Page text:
Before COVID-19 hit, Jenny Thomas had always visited her doctor in person.
But now that the Chicago resident is home more, she’s been seeing her doctor over video instead, often in her pajamas.
“It was so easy, and she was right there,” Thomas, 46, said of her doctor at Rush University System for Health. “I’ll definitely go that route again in the future.”
Like Thomas, many people are using telehealth for the first time as they try to stay physically distant to avoid spreading the novel coronavirus. State, federal and health insurance rule changes — made in response to COVID-19 — have made it easier and more financially viable for physicians to offer virtual health care.
But the future of telehealth remains uncertain because it’s unclear how such visits will be covered by insurance beyond the next few months.
It isn’t an option for every medical visit, but for certain types of appointments, like the one Thomas scheduled to renew her prescriptions, it’s become popular.
The Chicago area’s biggest hospital systems say they’ve had more than a million telehealth appointments combined since the pandemic started, and demand remains strong, even as people have started leaving their homes more in recent months. In Illinois, the percentage of primary care visits done virtually shot up from zero in February to nearly 47% in April for people on traditional Medicare.
Health care and advocacy groups say action is needed from state and federal lawmakers if widespread use of telehealth is to survive beyond the COVID-19 crisis.
“A lot of important advances have been made over the last six months, so we want it to continue,” said Danny Chun, a spokesman for the Illinois Health and Hospital Association. “The future of health care should and must include telehealth.”
Insurance coverage expands
Before COVID-19, most Illinois health systems weren’t offering much in the way of telehealth. Health insurance companies typically didn’t reimburse health systems and doctors the same for virtual visits as in-person ones.
“I think many providers were very interested in telehealth, but because they couldn’t be reimbursed for the service, it was a nice-to-have, not a need-to-have,” said Laura Messineo, vice president of telehealth at Amita Health, which has 19 hospitals in Illinois.
But when it became clear that social distancing was key to slowing the illness’s spread, Illinois Gov. J.B. Pritzker issued an executive order requiring health insurance companies regulated by the state to cover in-network virtual visits for patients and, in many cases, waive patients’ out-of-pocket costs. The order does not apply to self-funded plans, which are the type of insurance often offered by large employers.
The state also required it to be covered for people on Medicaid, a state- and federally funded health insurance program that serves those with low incomes and disabilities, among others.
Medicare also made it easier for seniors to take advantage of virtual care. Previously, the program had mostly covered it only in rural areas and in settings such as hospitals and nursing homes.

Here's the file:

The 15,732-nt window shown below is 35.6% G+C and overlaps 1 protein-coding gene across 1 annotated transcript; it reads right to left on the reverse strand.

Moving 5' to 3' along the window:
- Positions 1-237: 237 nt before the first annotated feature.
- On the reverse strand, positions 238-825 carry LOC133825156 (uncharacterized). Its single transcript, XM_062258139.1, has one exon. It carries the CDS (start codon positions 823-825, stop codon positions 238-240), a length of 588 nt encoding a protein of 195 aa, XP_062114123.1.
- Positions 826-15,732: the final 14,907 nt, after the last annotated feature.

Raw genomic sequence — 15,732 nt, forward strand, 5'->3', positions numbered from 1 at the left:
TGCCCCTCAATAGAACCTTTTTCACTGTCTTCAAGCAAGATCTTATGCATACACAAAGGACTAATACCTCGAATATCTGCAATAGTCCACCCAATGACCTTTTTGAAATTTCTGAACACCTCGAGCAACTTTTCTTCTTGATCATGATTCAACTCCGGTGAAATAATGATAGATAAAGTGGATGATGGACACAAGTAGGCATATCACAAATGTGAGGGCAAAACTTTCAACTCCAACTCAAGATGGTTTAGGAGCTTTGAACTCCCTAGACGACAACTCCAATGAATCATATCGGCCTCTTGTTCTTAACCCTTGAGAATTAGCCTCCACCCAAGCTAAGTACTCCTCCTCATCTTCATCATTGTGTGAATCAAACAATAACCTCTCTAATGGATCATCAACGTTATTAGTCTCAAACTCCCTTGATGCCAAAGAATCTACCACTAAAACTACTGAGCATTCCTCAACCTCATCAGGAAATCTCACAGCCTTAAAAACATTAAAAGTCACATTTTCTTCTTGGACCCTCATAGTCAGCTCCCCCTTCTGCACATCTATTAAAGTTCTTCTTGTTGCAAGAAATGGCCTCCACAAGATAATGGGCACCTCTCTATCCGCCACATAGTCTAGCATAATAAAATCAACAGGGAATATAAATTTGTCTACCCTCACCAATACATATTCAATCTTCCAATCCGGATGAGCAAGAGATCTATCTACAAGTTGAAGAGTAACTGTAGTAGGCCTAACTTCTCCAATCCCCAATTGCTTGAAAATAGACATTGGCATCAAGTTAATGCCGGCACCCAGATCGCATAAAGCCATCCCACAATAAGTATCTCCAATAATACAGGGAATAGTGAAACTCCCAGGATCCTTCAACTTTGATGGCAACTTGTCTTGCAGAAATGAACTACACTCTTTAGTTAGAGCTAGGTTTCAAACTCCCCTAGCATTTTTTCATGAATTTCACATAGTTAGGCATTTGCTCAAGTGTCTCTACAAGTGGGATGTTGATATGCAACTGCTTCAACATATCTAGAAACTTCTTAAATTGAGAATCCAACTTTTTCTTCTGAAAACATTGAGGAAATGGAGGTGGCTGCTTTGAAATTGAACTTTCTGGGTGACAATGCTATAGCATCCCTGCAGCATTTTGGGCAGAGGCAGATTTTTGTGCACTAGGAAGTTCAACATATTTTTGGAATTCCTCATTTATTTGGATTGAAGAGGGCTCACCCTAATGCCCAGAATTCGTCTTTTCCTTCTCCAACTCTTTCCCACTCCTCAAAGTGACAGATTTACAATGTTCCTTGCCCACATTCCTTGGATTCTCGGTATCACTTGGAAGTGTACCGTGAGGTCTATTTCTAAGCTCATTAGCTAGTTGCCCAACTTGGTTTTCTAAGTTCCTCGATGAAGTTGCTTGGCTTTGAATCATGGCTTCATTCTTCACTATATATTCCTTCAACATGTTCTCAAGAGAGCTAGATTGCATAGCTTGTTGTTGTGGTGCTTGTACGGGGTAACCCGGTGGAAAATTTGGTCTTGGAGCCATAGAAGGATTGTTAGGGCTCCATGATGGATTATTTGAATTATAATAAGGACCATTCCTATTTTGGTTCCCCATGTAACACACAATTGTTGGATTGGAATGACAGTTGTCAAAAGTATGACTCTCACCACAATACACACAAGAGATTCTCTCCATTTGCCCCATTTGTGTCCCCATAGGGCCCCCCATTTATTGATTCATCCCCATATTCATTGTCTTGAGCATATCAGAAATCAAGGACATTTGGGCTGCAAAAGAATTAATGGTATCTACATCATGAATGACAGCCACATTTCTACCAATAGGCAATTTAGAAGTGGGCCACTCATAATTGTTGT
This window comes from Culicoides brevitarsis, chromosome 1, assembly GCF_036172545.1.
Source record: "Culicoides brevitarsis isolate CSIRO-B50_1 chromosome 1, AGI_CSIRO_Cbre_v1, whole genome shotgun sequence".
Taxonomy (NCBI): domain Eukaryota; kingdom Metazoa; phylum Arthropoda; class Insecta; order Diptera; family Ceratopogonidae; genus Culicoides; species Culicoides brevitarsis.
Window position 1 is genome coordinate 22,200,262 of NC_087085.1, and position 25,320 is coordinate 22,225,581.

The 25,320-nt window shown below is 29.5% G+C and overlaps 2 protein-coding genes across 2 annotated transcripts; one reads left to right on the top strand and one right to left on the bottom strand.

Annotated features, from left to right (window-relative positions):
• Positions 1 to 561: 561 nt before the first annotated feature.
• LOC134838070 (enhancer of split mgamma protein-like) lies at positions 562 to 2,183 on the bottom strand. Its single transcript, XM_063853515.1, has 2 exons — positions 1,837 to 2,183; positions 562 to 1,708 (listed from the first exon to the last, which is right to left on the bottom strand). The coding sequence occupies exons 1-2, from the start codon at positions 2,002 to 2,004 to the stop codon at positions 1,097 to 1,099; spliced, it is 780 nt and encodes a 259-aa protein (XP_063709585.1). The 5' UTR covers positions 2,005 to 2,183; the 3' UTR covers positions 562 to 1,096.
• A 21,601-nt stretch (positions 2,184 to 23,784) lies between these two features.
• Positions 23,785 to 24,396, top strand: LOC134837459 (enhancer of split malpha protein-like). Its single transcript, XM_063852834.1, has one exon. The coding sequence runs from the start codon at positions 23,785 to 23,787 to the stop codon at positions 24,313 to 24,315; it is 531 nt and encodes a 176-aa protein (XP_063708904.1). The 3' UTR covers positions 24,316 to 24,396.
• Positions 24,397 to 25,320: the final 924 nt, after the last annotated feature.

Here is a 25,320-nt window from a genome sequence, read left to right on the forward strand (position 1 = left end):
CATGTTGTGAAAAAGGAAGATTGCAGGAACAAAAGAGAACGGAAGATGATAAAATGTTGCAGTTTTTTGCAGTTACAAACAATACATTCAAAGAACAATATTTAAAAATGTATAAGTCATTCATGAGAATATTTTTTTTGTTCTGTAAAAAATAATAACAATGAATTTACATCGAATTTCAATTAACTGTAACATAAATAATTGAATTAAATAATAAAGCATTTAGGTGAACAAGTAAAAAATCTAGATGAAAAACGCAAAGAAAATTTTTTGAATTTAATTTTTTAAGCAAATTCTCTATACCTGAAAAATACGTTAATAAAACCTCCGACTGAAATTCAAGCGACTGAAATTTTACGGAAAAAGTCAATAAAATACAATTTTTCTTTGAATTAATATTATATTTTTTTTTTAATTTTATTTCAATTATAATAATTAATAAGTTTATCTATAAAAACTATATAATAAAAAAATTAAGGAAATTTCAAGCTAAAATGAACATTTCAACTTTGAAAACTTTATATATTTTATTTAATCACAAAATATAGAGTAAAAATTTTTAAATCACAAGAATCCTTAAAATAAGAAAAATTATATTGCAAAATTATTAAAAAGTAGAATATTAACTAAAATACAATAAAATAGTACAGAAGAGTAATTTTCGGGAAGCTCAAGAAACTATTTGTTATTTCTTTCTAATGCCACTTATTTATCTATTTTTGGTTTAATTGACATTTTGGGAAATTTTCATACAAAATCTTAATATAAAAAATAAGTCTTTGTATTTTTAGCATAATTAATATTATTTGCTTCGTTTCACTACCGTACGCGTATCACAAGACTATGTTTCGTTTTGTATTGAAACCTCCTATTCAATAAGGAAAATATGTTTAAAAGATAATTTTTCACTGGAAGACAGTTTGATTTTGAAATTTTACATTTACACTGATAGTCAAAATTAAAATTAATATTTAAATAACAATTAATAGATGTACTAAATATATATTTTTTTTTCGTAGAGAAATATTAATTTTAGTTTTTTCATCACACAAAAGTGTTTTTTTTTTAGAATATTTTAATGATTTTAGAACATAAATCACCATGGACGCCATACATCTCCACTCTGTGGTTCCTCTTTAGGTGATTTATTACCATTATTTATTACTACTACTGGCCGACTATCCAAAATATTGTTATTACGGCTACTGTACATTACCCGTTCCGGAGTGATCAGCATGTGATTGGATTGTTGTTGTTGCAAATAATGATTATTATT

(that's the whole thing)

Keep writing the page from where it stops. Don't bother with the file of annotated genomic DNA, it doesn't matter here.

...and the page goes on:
In addition, the federal government relaxed rules that had made offering telehealth more difficult for health systems.
The results were dramatic.
NorthShore University HealthSystem went from doing fewer than 2,000 virtual visits a year before COVID-19 to about 38,000 virtual visits in April and 35,000 in May. Amita conducted more than 50,000 visits in April. Rush did about 140,000 between March and August. And Advocate Aurora Health has done about 730,000 so far this year.
Many patients have been thrilled about the shift. Mary Patton, 84, of Peoria, Ill., appreciates the convenience of virtual appointments, given how busy she is with her church, local politics and as a volunteer lobbyist for the AARP.
“There are times you have to actually meet in person, but many times you don’t,” Patton said. “I used to just see all my doctors in person but I don’t need to now which saves me a lot of time.”
It also has allowed health systems, which were bleeding money early in the pandemic because elective surgeries were canceled, to continue seeing patients.
But the rule changes that led to the explosive growth of virtual visits in recent months aren’t permanent.
Pritzker’s order requiring insurance companies to cover telehealth was originally set to expire this summer. Pritzker has been renewing it, with the latest extension set to last through Oct. 17. He plans to continue renewing it “as the pandemic continues, and until the Illinois General Assembly passes a bill requiring telehealth coverage for private insurers,” said spokeswoman Jordan Abudayyeh in an email. A law would be needed to make the changes permanent.
In addition to uncertainty about state requirements surrounding insurance coverage, waivers issued by the federal government that made it easier for doctors to offer the services are set to expire in January.
And health insurance companies have been mum about how they’ll continue to cover telehealth over the long term. Illinois’ two largest health insurance companies — Blue Cross and Blue Shield of Illinois and UnitedHealthcare — have said they’ll continue to cover an expanded list of virtual services for many members through the end of this year.
Both have waived out-of-pocket costs for in-network telehealth visits for many members through the end of this year, although UnitedHealthcare plans to resume charging many members for non-COVID-19-related visits on Oct. 19.